Leashes and Lovers – The Book

Watch the book trailer !

Leashes and Lovers 

In the News

Leashes and Lovers, The Book Testimonials

Read why people love it!

Love me, love my dog has never been more true than in the pages of Leashes and Lovers. We are always learning from our dogs and what they haven’t taught us yet, Sheryl Matthys will.


Susan Sims

Publisher, FIDO Friendly magazine

For dog owners, Leashes and Lovers is a cut above th rest when it comes to improving your life and relationships with those around you.


Jorge Bendersky

Dog Stylist, Animal Planet's Celebrity

Finally a book that takes the words right out of my dog’s mouth! Leashes and Lovers just validated the reason why I call my dog Sasha, ‘the love of my life’…and when you read Sheryl’s book, you too will wonder why it took so long for someone to write about what ALL dog lovers need!.


Julie Banderas

Host , FOX News Channel

More Dog Lovers Testimonials

Click Here

Latest Blogs

Tips to Avoid Spooking Your Dog On Halloween

Costumes only if it’s fun for your pet Don’t put your pets in costume, unless you know they enjoy it. If your pet loves being dressed up, be sure the costume you choose isn’t constricting, unsafe or annoying, since this can add stress to your pet. Be wary of costumes that use rubber bands to keep them in place, because your pet could chew them off and swallow them, potentially creating a choking hazard or causing an intestinal injury. The bands can also accidently become tangled around a leg or the tail, cutting off blood supply.  Be careful not to obstruct your pet’s vision, as even gentle pets may react in fear when they can’t see what’s going on. Keep your dog inside Pet escapes seem to rise during this time of year when pets become frightened by changes in routine and activity, and overwhelmed by friends and family stopping by the house for holiday visits. Remember to keep an eye on the entrances and exits of your home in order to keep your pets from escaping. Get your best friend an early holiday gift — a new properly fitting collar with ID tags.  You may also want to look into getting your pet micro-chipped — an easy procedure that would protect your pet if they are lost or stolen this time of year. Keep your dog away from the front door During trick-or-treat hours, keep your pet in a separate room away from the front door. Dogs may feel the need to protect their home and humans, and may act aggressively or bite visitors in strange costumes. Your pet may also... read more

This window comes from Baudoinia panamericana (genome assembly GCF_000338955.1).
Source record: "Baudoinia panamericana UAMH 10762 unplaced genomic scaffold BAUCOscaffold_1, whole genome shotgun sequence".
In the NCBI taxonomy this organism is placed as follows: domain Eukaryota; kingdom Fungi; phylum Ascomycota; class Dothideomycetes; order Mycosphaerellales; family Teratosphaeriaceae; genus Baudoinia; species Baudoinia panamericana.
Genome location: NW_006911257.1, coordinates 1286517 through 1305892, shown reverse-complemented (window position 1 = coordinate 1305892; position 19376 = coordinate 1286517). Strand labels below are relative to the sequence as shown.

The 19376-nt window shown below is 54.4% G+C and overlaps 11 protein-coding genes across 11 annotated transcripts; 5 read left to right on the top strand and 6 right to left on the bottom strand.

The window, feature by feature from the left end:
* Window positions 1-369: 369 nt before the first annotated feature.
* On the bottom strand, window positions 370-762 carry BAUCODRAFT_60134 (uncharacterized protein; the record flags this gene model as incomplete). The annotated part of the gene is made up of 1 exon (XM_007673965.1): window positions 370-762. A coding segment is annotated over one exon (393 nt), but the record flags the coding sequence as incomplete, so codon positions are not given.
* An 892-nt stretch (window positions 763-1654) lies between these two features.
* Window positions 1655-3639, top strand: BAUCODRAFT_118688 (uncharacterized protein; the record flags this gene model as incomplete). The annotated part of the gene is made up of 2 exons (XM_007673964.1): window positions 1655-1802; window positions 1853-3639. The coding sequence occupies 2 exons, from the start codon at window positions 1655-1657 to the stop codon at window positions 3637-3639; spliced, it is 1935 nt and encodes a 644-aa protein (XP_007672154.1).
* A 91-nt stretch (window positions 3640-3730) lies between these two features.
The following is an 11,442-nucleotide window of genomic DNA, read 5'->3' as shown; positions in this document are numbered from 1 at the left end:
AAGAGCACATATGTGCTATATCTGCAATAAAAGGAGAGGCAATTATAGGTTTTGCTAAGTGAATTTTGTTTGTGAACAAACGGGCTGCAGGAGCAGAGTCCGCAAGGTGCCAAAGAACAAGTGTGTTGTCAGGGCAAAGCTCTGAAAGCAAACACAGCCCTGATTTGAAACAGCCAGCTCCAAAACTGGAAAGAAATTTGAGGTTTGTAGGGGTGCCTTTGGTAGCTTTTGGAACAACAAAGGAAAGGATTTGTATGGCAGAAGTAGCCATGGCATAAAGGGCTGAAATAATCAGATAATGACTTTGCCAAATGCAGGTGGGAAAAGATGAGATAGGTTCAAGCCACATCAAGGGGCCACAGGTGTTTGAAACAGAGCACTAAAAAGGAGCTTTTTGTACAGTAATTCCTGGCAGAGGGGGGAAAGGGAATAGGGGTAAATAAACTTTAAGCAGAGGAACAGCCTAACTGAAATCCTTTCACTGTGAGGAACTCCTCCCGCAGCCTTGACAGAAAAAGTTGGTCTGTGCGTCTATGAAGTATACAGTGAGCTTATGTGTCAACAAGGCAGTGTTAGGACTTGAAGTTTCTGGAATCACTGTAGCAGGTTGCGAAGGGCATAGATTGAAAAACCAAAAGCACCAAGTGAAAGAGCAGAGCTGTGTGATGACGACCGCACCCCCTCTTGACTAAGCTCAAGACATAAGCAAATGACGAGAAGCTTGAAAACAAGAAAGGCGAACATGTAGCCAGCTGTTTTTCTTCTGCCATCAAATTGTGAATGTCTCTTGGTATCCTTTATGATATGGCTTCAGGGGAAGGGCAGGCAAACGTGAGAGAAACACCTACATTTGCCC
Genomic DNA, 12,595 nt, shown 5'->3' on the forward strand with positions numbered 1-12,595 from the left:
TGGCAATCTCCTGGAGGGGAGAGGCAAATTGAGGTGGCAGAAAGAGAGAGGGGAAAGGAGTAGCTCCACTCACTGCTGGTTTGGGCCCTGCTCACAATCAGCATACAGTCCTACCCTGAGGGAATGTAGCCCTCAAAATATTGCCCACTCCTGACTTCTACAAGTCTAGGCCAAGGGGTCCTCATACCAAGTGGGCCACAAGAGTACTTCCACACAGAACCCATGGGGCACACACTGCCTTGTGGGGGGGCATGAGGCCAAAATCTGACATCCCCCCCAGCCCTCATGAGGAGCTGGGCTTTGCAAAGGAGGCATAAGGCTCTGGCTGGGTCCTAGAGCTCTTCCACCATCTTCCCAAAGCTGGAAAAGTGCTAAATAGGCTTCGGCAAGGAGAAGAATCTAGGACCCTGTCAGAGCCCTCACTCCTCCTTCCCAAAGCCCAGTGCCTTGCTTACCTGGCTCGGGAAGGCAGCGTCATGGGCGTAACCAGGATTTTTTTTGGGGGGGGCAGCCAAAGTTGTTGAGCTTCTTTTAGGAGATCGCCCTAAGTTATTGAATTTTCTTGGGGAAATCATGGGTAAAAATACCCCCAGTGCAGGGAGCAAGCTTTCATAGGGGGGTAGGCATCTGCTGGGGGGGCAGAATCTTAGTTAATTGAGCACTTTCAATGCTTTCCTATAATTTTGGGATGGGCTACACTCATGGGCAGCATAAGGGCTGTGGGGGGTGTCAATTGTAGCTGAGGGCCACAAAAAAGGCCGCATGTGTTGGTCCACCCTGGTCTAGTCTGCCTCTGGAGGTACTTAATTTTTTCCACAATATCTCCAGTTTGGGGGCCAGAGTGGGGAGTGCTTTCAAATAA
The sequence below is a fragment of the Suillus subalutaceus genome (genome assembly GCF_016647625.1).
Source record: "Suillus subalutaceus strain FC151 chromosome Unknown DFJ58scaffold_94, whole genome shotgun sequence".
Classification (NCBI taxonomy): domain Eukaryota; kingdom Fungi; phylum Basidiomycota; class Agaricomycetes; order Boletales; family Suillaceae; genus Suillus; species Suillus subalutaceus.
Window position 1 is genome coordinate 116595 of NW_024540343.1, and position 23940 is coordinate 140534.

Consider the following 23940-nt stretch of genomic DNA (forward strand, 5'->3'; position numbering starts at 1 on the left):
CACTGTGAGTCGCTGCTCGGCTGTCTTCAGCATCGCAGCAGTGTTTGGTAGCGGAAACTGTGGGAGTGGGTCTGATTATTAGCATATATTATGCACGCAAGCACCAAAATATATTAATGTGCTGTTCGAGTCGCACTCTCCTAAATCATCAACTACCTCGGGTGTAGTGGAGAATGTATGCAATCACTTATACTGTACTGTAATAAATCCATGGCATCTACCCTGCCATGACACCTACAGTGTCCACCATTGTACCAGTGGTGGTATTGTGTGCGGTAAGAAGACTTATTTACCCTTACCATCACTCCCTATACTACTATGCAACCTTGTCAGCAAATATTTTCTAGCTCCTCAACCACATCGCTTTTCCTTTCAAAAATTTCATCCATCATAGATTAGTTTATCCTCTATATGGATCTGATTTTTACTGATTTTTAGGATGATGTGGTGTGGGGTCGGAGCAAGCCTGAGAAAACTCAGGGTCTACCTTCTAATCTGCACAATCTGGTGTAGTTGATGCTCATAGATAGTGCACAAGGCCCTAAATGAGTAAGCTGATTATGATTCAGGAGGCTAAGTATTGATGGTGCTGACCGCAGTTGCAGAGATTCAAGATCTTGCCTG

Fight Canine Cancer

Rose Springer November, 2011 Aimee Quemuel, a writer based in Ventura, Calif., did not know a thing about canine cancer when her 11-year-old golden retriever, Cody, was diagnosed with hemangiosarcoma (a cancer originating in the lining of the blood vessels and the spleen) in 2006. Yet, because of the decisions she was able to make, Cody lived 17 months longer than his doctors initially predicted. To help other pet owners in similar situations, Quemuel has written The 42 Rules to Fight Dog Cancer and launched Below, Quemuel shares the wisdom of a dog owner who has been there through the story of Cody’s amazing recovery, as well as those of other pet owners she has met in her travels. Take a Deep Breath After Cody collapsed on a San Francisco beach while playing, veterinarians at the emergency clinic told Quemuel her dog was too sick to be treated. He had tumors on his spleen, his liver and his heart. “I was encouraged to put him down on the spot,” says Quemuel. In the heat of the moment, she asked her veterinarian what would happen if she didn’t make a decision right then. “We brought a biscuit out and Cody begged for it. He still had life in him.” This, in turn, allowed Quemuel to move toward her next phase: research. Research Your Options Cody’s veterinarians were reluctant to treat him. Undeterred, she found a young veterinarian who specialized in angiogenesis therapy, which restores health by controlling blood vessel growth. Cody was also put on a low dose of chemotherapy. Five months later, the tumors on his heart and... read more

Which Dog Breeds are Most at Risk for Swallowing Nonfood Items

Brad Kloza Oct. 2011   Carl Greenhous’ English bull terrier, Toby, had a strange obsession with dental floss. With every chance he got, the canine rummaged through the bathroom trash bin and picked out only the used strands of floss. “He would usually poop it out, but sometimes it wouldn’t pass all the way through,” recalls Greenhous. New research is revealing that swallowing nonfood items may be more common among Toby’s breed than others. A study in the Journal of Small Animal Practice is the first to look at which dog breeds are more likely to come into a veterinary hospital with swallowed objects obstructing their gastrointestinal tract. It’s also helping to determine what factors might best predict successful treatment. Terriers Top the List Dr. Graham Hayes, a veterinary surgeon at the University of Cambridge Veterinary School in the U.K., reviewed every case over a four-year period of dogs coming into a local animal hospital for gastrointestinal obstructions. Five breedswere significantly more likely to have swallowed something they shouldn’t have: Staffordshire bull terriers (by far the most likely), English bull terriers, Jack Russell terriers, Border collies and Springer spaniels. “I think rooting about, scavenging rubbish and chewing up plastic toys is in the nature of terrier-type breeds,” says Hayes. Successfully Treating Obstructions Aside from looking at breeds, Hayes analyzed each documented case to determine what factors most often lead to positive — or negative — outcomes. One factor was the type of object swallowed, “discrete” or “linear.” Discrete objects are things like balls, toys or bones. A linear object is something long and thin, like a piece of string or fabric... read more

More Dog Lovers Blogs

Click Here